Cir. 1992) (emphasis in original) (citations omitted). “Federal
courts may adopt state or ABA rules as their ethical standards,
but whether and how these rules are to be applied are questions of
federal law.” Id. Thus, “disqualification cases are governed by
F.D.I.C. v. U.S. Fire Ins. Co., 50 F.3d 1304, 1312 (5th Cir. 1995)
(quoting Am. Airlines, 972 F.2d at 605). However, while these
disqualify, they are not controlling.” Id. at 1314.
“In general, it has been a long-standing ethical rule that an
attorney may not serve as both an advocate and a witness in the
same litigation.” P & J Daiquiri Café, Inc. v. Andrew K. Knox &
Co., No. 07-6617, 2008 WL 731030, at *1 (E.D. La. Mar. 17, 2008)
(citing F.D.I.C., 50 F.3d at 1311 & n.8). When considering a motion
to disqualify under this rule, district courts should generally
consult the Local Rules, the rules governing attorneys practicing
Association’s Rules of Professional Conduct), and the American Bar
Association’s Model Rules of Professional Conduct. Id. (citations
omitted); see also CEF Funding, L.L.C. v. Sher Garner Cahill
Richter Klein & Hilbert, L.L.C., No. 09-6623, 2010 WL 2773116, at
*1 n.11 (E.D. La. July 9, 2010). Local Rule 83.2.3 adopts the
Louisiana Rules, which, in this case, reflect the Model Rules.
Nonetheless, “[c]ourts are cautioned that they should apply the
rules related to disqualification flexibly, and should take into
account the social interests at stake including the right of a
party to its counsel of choice and an attorney’s right to freely
practice her profession.” P & J Daiquiri Café, 2008 WL 731030, at
*3 (citation omitted).
Rule 3.7 of the Louisiana
Rules provides, in
relevant part, that “a lawyer shall not act as advocate at a trial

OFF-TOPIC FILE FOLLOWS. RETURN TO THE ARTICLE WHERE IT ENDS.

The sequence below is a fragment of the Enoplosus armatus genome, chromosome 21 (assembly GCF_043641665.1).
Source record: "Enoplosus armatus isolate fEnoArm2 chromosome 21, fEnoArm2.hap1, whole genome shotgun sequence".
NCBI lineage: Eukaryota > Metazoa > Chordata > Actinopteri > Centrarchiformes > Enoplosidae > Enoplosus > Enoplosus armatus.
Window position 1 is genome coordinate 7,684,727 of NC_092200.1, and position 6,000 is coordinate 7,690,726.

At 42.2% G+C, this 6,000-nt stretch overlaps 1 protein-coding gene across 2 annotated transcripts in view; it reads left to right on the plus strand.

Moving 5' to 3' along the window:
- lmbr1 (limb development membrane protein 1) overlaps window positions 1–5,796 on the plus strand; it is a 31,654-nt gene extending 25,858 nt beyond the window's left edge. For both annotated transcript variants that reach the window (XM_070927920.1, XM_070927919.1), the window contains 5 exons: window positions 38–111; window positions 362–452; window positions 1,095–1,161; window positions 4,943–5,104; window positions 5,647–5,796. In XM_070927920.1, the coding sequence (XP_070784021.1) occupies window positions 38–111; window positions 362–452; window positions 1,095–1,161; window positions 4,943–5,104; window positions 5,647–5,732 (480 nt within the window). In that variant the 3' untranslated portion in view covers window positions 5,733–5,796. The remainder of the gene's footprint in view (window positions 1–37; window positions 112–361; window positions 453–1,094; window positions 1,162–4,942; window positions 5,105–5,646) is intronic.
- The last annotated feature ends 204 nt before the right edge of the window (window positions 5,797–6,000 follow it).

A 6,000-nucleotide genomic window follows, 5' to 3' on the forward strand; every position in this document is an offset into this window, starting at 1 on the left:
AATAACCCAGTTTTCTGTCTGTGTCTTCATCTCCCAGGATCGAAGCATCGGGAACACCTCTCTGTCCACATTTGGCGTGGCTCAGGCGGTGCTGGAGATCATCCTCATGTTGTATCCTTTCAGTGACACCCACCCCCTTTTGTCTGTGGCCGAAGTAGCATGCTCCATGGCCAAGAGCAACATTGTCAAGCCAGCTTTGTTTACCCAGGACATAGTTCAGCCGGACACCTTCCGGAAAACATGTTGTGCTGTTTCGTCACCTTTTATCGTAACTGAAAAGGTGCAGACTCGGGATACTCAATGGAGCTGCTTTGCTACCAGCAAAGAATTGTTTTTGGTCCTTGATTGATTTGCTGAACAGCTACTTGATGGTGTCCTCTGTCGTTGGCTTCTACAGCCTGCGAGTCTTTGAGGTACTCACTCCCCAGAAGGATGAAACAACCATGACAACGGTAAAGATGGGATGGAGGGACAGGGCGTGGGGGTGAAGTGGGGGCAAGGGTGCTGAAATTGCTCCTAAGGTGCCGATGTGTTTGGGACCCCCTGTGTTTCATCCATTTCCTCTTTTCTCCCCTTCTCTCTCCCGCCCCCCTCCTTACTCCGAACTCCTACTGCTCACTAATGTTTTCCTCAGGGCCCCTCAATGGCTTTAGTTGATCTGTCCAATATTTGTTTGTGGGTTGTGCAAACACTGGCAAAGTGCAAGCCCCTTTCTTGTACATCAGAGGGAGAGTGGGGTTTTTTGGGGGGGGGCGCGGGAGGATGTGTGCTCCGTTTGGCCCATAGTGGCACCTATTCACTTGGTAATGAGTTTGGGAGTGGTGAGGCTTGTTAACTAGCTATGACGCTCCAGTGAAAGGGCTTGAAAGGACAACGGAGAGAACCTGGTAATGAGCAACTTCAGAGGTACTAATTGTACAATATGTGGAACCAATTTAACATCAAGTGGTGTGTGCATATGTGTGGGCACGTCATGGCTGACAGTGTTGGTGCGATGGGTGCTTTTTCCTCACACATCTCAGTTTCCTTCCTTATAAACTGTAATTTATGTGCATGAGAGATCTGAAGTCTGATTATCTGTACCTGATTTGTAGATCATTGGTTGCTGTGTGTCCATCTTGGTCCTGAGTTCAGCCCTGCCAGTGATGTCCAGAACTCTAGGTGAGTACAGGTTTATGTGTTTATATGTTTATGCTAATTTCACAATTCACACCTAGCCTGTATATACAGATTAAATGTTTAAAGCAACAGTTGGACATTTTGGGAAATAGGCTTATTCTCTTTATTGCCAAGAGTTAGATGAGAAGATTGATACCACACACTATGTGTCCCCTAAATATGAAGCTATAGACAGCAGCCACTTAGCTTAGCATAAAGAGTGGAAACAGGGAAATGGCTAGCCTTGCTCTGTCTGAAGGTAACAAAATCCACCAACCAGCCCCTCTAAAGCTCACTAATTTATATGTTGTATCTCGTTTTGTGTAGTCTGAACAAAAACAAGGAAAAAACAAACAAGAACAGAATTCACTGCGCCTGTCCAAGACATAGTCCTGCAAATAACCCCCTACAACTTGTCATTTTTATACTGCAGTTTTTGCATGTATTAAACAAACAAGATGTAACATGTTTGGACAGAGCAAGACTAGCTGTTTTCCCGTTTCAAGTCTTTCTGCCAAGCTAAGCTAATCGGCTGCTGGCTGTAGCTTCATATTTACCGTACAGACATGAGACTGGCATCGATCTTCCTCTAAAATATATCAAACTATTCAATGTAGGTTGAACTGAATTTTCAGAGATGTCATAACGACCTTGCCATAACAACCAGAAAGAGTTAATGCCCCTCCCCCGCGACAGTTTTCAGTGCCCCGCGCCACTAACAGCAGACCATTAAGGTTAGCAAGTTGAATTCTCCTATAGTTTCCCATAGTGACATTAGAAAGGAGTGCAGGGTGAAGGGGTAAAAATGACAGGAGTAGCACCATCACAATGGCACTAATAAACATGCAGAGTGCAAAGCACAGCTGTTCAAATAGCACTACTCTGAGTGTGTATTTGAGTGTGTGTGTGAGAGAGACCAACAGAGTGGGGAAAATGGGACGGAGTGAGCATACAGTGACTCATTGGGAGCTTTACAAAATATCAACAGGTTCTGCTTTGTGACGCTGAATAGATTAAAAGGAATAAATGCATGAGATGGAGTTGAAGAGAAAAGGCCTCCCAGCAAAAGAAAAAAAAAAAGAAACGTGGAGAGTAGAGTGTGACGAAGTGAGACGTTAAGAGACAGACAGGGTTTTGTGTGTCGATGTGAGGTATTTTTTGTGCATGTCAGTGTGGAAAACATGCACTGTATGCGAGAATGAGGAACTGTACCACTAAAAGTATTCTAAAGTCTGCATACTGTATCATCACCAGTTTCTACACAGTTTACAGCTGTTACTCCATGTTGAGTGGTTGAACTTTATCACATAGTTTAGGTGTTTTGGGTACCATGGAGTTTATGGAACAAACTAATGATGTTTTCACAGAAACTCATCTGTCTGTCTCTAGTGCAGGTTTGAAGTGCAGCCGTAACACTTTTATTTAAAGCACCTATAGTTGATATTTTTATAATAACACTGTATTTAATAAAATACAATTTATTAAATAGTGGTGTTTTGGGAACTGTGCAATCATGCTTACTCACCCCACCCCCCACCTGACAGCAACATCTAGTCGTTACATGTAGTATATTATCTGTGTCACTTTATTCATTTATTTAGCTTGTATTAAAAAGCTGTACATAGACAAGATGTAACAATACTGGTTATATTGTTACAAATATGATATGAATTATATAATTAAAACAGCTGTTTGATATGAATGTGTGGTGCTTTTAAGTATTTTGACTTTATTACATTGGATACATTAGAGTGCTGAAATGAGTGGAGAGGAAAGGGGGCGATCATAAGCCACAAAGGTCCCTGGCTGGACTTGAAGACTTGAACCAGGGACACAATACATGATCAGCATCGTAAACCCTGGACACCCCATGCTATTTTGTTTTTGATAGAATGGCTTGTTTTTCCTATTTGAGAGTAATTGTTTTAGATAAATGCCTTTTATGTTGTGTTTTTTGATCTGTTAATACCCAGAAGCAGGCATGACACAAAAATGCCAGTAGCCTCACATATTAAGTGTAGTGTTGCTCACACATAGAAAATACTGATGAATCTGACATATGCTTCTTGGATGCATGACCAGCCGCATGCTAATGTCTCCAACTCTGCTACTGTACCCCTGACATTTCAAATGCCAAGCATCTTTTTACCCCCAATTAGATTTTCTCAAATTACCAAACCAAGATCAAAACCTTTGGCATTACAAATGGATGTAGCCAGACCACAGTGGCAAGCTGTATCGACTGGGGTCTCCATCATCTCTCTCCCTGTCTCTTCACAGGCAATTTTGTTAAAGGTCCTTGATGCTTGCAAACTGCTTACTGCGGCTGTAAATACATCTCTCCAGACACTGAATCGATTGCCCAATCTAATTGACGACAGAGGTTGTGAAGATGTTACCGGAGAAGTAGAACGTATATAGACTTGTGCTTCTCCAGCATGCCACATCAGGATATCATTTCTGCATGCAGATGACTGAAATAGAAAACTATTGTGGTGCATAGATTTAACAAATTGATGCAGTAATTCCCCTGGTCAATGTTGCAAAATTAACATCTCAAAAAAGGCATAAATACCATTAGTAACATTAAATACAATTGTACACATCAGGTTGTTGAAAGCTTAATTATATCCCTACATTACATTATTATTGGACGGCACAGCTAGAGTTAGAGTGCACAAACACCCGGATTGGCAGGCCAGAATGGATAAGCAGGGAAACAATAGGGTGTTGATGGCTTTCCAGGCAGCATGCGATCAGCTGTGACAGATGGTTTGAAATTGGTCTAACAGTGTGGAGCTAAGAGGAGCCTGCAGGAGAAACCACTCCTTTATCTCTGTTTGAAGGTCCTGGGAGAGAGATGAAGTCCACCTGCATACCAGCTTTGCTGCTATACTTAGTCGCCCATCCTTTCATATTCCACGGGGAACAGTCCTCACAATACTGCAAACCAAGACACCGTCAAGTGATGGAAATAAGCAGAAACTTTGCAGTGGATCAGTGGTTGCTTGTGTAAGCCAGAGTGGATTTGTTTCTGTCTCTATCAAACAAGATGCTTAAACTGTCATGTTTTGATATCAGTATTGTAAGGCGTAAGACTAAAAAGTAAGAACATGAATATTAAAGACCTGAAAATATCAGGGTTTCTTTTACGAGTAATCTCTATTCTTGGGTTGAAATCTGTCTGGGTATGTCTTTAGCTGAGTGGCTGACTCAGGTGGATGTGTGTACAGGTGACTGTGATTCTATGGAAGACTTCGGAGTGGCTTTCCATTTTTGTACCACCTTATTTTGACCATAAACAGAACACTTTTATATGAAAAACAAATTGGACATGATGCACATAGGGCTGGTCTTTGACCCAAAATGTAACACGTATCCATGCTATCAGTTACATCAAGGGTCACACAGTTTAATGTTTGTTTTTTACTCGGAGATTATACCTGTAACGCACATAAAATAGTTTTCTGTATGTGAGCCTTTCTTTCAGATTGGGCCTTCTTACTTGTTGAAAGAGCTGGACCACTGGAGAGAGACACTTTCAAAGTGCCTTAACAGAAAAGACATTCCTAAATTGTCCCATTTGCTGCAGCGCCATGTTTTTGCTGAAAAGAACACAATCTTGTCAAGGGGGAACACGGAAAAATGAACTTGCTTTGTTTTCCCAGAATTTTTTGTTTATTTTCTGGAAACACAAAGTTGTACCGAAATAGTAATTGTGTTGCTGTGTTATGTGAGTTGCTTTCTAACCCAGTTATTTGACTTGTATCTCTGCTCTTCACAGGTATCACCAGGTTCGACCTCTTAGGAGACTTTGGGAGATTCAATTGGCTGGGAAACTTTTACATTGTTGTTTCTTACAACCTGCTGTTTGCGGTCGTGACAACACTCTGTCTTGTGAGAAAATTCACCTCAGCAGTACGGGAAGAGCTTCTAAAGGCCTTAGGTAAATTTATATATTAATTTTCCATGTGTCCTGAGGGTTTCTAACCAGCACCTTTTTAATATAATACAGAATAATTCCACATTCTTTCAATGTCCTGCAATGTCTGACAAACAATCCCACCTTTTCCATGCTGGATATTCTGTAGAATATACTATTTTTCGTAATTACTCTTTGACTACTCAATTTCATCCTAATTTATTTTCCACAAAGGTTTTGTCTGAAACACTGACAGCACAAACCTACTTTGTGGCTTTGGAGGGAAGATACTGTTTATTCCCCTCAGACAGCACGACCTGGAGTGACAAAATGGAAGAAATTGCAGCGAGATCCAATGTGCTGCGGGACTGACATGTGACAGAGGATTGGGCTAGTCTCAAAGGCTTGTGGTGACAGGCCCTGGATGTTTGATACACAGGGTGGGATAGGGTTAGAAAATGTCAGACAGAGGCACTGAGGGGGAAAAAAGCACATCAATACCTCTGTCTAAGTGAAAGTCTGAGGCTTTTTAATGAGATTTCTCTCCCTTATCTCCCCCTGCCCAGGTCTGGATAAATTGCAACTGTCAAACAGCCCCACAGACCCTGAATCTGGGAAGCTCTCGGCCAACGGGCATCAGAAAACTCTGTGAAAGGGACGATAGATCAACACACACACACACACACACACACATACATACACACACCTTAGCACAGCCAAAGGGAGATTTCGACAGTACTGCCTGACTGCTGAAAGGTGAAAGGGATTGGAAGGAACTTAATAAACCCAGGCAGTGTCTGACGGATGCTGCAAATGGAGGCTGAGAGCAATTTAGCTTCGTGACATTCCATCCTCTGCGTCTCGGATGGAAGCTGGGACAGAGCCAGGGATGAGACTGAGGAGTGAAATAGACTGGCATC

in which the lawyer is likely to be a necessary witness unless:
(1) the testimony relates to an uncontested issue; . . . or (3)
disqualification of the lawyer would work substantial hardship on
the client.” To determine if a lawyer is likely to be a “necessary
witness,” the party moving for disqualification generally must
show (1) “[t]he attorney will give evidence material to the
determination of the issues being litigated;” (2) “[t]he evidence
attorney’s client.” Crutchfield v. Ringler Assocs. New Orleans,
Inc., No. 01-2720, 2002 WL 726646, at *3 (E.D. La. Apr. 24, 2002)
(quoting Michel v. Miller, No. 97-2419, 1998 WL 42887, at *3 (E.D.
La. Jan. 30, 1998)).
Here, Plaintiff provides little information regarding the
content of these tapes, other than to suggest that they may
undermine Defendants’ credibility. Thus, even though Plaintiff has
alleged that the evidence is prejudicial to Defendants, it is
unclear whether or not these tapes would be admissible in light of
attorney-client privilege. In any event, Plaintiff’s motion is
rendered moot by the fact that the Court is granting Defendants’
motion to dismiss Plaintiff’s claims.
IT IS ORDERED that Defendants’ motion (Rec. Doc. 60) is
GRANTED. At this stage of the proceedings, Plaintiff should be
able to produce more than her own self-serving testimony from her
verified original and amended complaints. Yet, she fails to produce
such evidence to establish prima facie cases for each of her
claims. In other words, Plaintiff failed to present a genuine issue
of material fact under Rule 56. Therefore, Plaintiff’s claims are
DISMISSED WITH PREJUDICE.
reconsideration (Rec. Doc. 62) is DENIED.
IT IS FURTHER ORDERED that Plaintiff’s motion to disqualify
counsel (Rec. Doc. 63) is DISMISSED AS MOOT.
New Orleans, Louisiana, this 19th day of June, 2017.
SENIOR UNITED STATES DISTRICT JUDGE
Disclaimer: Justia Dockets & Filings provides public litigation records from the federal appellate and district courts. These filings and docket sheets should not be considered findings of fact or liability, nor do they necessarily reflect the view of Justia.
Why Is My Information Online?